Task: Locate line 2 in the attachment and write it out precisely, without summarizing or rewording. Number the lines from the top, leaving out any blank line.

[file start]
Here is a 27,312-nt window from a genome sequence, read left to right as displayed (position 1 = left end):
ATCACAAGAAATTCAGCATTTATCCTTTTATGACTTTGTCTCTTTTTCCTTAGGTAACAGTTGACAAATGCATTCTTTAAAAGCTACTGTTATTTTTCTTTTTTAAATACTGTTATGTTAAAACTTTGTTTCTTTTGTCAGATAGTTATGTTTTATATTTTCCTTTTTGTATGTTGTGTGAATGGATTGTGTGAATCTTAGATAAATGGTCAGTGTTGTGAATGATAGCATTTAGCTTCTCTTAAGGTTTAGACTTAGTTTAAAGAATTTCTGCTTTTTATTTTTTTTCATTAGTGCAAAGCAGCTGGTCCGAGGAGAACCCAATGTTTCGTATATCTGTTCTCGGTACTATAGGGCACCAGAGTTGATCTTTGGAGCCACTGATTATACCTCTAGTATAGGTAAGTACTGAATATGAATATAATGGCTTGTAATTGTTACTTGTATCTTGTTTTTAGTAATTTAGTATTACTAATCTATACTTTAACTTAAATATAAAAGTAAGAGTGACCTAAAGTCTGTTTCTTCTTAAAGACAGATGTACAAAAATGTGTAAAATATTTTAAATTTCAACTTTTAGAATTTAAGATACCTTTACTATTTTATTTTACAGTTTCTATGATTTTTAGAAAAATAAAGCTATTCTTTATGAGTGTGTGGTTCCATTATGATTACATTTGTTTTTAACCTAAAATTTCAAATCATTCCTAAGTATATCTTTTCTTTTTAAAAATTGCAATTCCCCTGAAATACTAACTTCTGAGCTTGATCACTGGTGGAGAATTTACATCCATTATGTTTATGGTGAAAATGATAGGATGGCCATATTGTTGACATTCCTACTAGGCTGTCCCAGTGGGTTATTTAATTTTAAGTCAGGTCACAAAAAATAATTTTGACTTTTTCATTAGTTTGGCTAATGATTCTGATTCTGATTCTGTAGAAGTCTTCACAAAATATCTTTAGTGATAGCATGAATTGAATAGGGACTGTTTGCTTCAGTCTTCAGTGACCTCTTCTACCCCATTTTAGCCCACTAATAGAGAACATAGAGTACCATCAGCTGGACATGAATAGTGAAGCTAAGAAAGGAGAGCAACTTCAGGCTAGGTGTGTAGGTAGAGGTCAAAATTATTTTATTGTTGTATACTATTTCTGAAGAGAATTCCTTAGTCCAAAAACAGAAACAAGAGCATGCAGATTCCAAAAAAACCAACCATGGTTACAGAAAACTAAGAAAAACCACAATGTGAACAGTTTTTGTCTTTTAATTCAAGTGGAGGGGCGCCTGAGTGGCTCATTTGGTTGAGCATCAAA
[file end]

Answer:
ATCACAAGAAATTCAGCATTTATCCTTTTATGACTTTGTCTCTTTTTCCTTAGGTAACAGTTGACAAATGCATTCTTTAAAAGCTACTGTTATTTTTCTTTTTTAAATACTGTTATGTTAAAACTTTGTTTCTTTTGTCAGATAGTTATGTTTTATATTTTCCTTTTTGTATGTTGTGTGAATGGATTGTGTGAATCTTAGATAAATGGTCAGTGTTGTGAATGATAGCATTTAGCTTCTCTTAAGGTTTAGACTTAGTTTAAAGAATTTCTGCTTTTTATTTTTTTTCATTAGTGCAAAGCAGCTGGTCCGAGGAGAACCCAATGTTTCGTATATCTGTTCTCGGTACTATAGGGCACCAGAGTTGATCTTTGGAGCCACTGATTATACCTCTAGTATAGGTAAGTACTGAATATGAATATAATGGCTTGTAATTGTTACTTGTATCTTGTTTTTAGTAATTTAGTATTACTAATCTATACTTTAACTTAAATATAAAAGTAAGAGTGACCTAAAGTCTGTTTCTTCTTAAAGACAGATGTACAAAAATGTGTAAAATATTTTAAATTTCAACTTTTAGAATTTAAGATACCTTTACTATTTTATTTTACAGTTTCTATGATTTTTAGAAAAATAAAGCTATTCTTTATGAGTGTGTGGTTCCATTATGATTACATTTGTTTTTAACCTAAAATTTCAAATCATTCCTAAGTATATCTTTTCTTTTTAAAAATTGCAATTCCCCTGAAATACTAACTTCTGAGCTTGATCACTGGTGGAGAATTTACATCCATTATGTTTATGGTGAAAATGATAGGATGGCCATATTGTTGACATTCCTACTAGGCTGTCCCAGTGGGTTATTTAATTTTAAGTCAGGTCACAAAAAATAATTTTGACTTTTTCATTAGTTTGGCTAATGATTCTGATTCTGATTCTGTAGAAGTCTTCACAAAATATCTTTAGTGATAGCATGAATTGAATAGGGACTGTTTGCTTCAGTCTTCAGTGACCTCTTCTACCCCATTTTAGCCCACTAATAGAGAACATAGAGTACCATCAGCTGGACATGAATAGTGAAGCTAAGAAAGGAGAGCAACTTCAGGCTAGGTGTGTAGGTAGAGGTCAAAATTATTTTATTGTTGTATACTATTTCTGAAGAGAATTCCTTAGTCCAAAAACAGAAACAAGAGCATGCAGATTCCAAAAAAACCAACCATGGTTACAGAAAACTAAGAAAAACCACAATGTGAACAGTTTTTGTCTTTTAATTCAAGTGGAGGGGCGCCTGAGTGGCTCATTTGGTTGAGCATCAAA